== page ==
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III. A Leaf of Spearmint Henry van Dyke

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There was Collins, who was a wondrous adept at "daping, dapping, or dibbling" with a grasshopper, and who once brought in a string of trout which he laid out head to tail on the grass before the house in a line of beauty forty-seven feet long. A mighty bass voice had this Collins also, and could sing, "Larboard Watch, Ahoy!" "Down in a Coal-Mine," and other profound ditties in a way to make all the glasses on the table jingle; but withal, as you now suspect, rather a fishy character, and undeserving of the unqualified respect which the boy had for him. And there was Dr. Romsen, lean, satirical, kindly, a skilful though reluctant physician, who regarded it as a personal injury if any one in the party fell sick in summer time; and a passionately unsuccessful hunter, who would sit all night in the crotch of a tree beside an alleged deer-lick, and come home perfectly satisfied if he had heard a hedgehog grunt. It was he who called attention to the discrepancy between the boy's appetite and his size by saying loudly at a picnic, "I wouldn't grudge you what you eat, my boy, if I could only see that it did you any good,"--which remark was not forgiven until the doctor redeemed his reputation by pronouncing a serious medical opinion, before a council of mothers, to the effect that it did not really hurt a boy to get his feet wet. That was worthy of Galen in his most inspired moment. And there was hearty, genial Paul Merit, whose mere company was an education in good manners, and who could eat eight hard-boiled eggs for supper without ruffling his equanimity; and the tall, thin, grinning Major, whom an angry Irishwoman once described as "like a comb, all back and teeth;" and many more were the comrades of the boy's father, all of whom he admired, (and followed when they would let him,) but none so much as the father himself, because he was the wisest, kindest, and merriest of all that merry crew, now dispersed to the uttermost parts of the earth and beyond.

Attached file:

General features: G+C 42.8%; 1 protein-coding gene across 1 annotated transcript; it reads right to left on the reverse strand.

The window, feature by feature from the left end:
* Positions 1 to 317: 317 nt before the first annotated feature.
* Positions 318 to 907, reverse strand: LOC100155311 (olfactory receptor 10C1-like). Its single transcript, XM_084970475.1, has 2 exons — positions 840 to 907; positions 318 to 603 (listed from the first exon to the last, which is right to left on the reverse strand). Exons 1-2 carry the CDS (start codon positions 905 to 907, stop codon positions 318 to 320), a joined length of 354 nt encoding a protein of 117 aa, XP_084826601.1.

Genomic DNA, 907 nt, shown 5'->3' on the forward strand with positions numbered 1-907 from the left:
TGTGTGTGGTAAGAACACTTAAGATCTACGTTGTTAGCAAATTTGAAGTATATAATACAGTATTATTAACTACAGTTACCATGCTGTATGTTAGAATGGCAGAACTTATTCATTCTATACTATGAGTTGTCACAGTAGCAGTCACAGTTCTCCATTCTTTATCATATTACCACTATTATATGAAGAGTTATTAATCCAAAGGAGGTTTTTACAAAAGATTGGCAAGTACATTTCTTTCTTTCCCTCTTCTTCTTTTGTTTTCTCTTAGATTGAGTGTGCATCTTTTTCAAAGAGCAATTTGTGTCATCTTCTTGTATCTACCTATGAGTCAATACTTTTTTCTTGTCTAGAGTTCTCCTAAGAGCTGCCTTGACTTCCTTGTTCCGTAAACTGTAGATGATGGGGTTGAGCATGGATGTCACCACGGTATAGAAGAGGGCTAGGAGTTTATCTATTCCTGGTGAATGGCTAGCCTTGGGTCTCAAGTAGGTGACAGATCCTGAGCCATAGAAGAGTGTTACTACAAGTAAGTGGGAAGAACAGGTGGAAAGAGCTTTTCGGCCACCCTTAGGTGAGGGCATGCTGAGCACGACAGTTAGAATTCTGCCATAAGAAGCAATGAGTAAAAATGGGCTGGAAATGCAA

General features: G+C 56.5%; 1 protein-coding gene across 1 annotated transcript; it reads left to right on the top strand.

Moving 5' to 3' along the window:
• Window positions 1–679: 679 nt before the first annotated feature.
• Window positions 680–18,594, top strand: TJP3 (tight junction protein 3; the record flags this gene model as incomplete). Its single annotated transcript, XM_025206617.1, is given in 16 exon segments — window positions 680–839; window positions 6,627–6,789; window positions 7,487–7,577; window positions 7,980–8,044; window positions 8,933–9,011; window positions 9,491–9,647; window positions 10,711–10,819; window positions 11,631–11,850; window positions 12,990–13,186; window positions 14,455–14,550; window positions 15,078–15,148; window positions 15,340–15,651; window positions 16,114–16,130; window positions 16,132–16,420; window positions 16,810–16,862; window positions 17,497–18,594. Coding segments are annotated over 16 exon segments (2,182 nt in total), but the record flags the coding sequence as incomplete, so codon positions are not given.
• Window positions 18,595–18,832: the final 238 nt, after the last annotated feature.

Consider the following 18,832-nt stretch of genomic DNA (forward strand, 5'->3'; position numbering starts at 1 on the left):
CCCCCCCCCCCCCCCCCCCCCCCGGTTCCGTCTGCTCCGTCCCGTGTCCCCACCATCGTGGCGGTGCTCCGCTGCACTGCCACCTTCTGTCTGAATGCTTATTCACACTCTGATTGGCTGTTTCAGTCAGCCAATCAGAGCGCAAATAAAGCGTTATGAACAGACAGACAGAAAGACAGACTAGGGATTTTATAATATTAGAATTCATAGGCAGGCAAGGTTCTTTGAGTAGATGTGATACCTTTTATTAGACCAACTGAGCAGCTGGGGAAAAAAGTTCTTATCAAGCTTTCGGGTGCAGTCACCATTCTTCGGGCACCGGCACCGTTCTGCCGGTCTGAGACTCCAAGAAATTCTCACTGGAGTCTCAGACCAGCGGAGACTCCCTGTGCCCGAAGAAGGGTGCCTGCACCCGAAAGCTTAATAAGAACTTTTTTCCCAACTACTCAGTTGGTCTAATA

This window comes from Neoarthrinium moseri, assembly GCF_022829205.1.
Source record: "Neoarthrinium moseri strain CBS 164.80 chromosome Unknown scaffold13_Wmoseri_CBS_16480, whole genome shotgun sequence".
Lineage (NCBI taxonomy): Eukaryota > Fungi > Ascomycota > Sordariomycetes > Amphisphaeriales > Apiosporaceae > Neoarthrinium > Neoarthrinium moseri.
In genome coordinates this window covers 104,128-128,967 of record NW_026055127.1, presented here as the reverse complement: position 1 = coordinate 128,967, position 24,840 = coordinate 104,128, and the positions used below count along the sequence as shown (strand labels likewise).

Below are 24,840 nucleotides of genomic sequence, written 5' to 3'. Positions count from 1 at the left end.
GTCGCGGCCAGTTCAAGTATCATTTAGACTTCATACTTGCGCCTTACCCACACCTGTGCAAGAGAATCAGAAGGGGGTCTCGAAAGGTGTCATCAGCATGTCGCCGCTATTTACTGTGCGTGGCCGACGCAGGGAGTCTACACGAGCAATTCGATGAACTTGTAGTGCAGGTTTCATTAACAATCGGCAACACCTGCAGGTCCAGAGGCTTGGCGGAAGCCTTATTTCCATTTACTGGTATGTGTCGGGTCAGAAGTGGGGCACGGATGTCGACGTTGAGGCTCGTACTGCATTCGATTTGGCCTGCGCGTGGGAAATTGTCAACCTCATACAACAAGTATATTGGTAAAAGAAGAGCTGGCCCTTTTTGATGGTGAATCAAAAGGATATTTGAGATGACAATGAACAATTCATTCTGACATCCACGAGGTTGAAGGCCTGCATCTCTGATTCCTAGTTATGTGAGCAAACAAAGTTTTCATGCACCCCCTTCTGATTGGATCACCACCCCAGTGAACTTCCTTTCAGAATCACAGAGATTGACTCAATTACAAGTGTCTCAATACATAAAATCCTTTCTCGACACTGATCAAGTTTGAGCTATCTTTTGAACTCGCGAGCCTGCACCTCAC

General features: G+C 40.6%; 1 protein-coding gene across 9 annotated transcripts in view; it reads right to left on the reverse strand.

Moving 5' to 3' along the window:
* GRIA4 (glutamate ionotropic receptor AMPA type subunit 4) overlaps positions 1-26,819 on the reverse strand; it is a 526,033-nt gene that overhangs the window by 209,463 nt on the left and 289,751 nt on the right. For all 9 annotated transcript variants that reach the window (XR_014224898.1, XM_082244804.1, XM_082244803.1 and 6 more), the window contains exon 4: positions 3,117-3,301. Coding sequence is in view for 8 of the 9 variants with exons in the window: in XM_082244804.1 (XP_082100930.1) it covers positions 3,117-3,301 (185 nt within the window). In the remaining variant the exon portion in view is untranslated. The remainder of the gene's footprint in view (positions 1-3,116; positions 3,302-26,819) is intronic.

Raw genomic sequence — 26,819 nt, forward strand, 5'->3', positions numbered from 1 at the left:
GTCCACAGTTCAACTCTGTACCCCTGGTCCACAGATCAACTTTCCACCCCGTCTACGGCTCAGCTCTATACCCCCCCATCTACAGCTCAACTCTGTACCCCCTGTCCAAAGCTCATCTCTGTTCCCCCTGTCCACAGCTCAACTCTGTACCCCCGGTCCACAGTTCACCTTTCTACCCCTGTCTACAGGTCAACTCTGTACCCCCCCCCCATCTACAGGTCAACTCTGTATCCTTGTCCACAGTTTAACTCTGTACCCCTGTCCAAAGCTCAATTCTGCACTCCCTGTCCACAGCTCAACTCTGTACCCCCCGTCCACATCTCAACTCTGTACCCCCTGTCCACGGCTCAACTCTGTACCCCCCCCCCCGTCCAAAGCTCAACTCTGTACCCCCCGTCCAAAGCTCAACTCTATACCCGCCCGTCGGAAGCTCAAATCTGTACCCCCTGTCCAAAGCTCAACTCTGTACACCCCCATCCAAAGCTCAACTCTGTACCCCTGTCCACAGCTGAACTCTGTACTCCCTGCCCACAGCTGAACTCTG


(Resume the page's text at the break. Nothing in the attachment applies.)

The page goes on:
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Other streams played a part in the education of that happy boy: the Kaaterskill, where there had been nothing but the ghosts of trout for the last thirty years, but where the absence of fish was almost forgotten in the joy of a first introduction to Dickens, one very showery day, when dear old Ned Mason built a smoky fire in a cave below Haines's Falls, and, pulling The Old Curiosity Shop out of his pocket, read aloud about Little Nell until the tears ran down the cheeks of reader and listener--the smoke was so thick, you know: and the Neversink, which flows through John Burroughs's country, and past one house in particular, perched on a high bluff, where a very dreadful old woman come out and throws stones at "city fellers fishin' through her land" (as if any one wanted to touch her land! It was the water that ran over it, you see, that carried the fish with it, and they were not hers at all): and the stream at Healing Springs, in the Virginia mountains, where the medicinal waters flow down into a lovely wild brook without injuring the health of the trout in the least, and where the only drawback to the angler's happiness is the abundance of rattlesnakes--but a boy does not mind such things as that; he feels as if he were immortal. Over all these streams memory skips lightly, and strikes a trail through the woods to the Adirondacks, where the boy made his first acquaintance with navigable rivers,--that is to say, rivers which are traversed by canoes and hunting-skiffs, but not yet defiled by steamboats,--and slept, or rather lay awake, for the first time on a bed of balsam-boughs in a tent.

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Little Rivers
Henry van Dyke

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